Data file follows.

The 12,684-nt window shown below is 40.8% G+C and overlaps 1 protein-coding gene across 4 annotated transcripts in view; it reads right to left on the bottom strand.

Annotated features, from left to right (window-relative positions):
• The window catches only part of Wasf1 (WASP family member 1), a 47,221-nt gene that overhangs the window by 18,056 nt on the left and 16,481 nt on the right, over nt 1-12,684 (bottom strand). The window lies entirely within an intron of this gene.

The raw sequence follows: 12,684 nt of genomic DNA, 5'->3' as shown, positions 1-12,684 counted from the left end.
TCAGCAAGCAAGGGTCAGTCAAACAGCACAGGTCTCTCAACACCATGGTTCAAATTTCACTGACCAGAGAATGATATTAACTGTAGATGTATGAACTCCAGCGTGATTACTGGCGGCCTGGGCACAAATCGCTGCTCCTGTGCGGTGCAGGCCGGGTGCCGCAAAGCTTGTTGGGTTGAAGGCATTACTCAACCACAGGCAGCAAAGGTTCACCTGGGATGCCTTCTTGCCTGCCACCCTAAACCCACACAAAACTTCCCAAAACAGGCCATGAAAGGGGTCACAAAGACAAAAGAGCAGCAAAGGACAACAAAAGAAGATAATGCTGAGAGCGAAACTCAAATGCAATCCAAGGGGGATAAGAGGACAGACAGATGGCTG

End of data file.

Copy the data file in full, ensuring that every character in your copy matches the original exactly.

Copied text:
The 12,684-nt window shown below is 40.8% G+C and overlaps 1 protein-coding gene across 4 annotated transcripts in view; it reads right to left on the bottom strand.

Annotated features, from left to right (window-relative positions):
• The window catches only part of Wasf1 (WASP family member 1), a 47,221-nt gene that overhangs the window by 18,056 nt on the left and 16,481 nt on the right, over nt 1-12,684 (bottom strand). The window lies entirely within an intron of this gene.

The raw sequence follows: 12,684 nt of genomic DNA, 5'->3' as shown, positions 1-12,684 counted from the left end.
TCAGCAAGCAAGGGTCAGTCAAACAGCACAGGTCTCTCAACACCATGGTTCAAATTTCACTGACCAGAGAATGATATTAACTGTAGATGTATGAACTCCAGCGTGATTACTGGCGGCCTGGGCACAAATCGCTGCTCCTGTGCGGTGCAGGCCGGGTGCCGCAAAGCTTGTTGGGTTGAAGGCATTACTCAACCACAGGCAGCAAAGGTTCACCTGGGATGCCTTCTTGCCTGCCACCCTAAACCCACACAAAACTTCCCAAAACAGGCCATGAAAGGGGTCACAAAGACAAAAGAGCAGCAAAGGACAACAAAAGAAGATAATGCTGAGAGCGAAACTCAAATGCAATCCAAGGGGGATAAGAGGACAGACAGATGGCTG